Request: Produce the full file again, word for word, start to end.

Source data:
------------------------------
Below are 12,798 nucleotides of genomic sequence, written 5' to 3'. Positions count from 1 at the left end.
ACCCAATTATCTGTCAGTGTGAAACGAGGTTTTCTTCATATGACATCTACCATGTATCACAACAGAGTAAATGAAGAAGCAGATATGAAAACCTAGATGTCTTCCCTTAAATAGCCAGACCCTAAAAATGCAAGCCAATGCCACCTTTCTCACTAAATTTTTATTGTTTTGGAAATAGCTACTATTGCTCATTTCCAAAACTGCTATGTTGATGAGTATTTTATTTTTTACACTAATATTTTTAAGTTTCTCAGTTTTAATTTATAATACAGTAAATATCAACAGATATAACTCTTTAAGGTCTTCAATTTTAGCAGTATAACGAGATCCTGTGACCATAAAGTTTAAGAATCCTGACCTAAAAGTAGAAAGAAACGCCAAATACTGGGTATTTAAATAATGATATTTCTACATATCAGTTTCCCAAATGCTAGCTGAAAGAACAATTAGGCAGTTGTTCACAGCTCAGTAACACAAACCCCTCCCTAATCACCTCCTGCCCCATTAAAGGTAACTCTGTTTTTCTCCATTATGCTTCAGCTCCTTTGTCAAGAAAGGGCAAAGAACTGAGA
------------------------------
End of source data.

Below are 12,798 nucleotides of genomic sequence, written 5' to 3'. Positions count from 1 at the left end.
ACCCAATTATCTGTCAGTGTGAAACGAGGTTTTCTTCATATGACATCTACCATGTATCACAACAGAGTAAATGAAGAAGCAGATATGAAAACCTAGATGTCTTCCCTTAAATAGCCAGACCCTAAAAATGCAAGCCAATGCCACCTTTCTCACTAAATTTTTATTGTTTTGGAAATAGCTACTATTGCTCATTTCCAAAACTGCTATGTTGATGAGTATTTTATTTTTTACACTAATATTTTTAAGTTTCTCAGTTTTAATTTATAATACAGTAAATATCAACAGATATAACTCTTTAAGGTCTTCAATTTTAGCAGTATAACGAGATCCTGTGACCATAAAGTTTAAGAATCCTGACCTAAAAGTAGAAAGAAACGCCAAATACTGGGTATTTAAATAATGATATTTCTACATATCAGTTTCCCAAATGCTAGCTGAAAGAACAATTAGGCAGTTGTTCACAGCTCAGTAACACAAACCCCTCCCTAATCACCTCCTGCCCCATTAAAGGTAACTCTGTTTTTCTCCATTATGCTTCAGCTCCTTTGTCAAGAAAGGGCAAAGAACTGAGA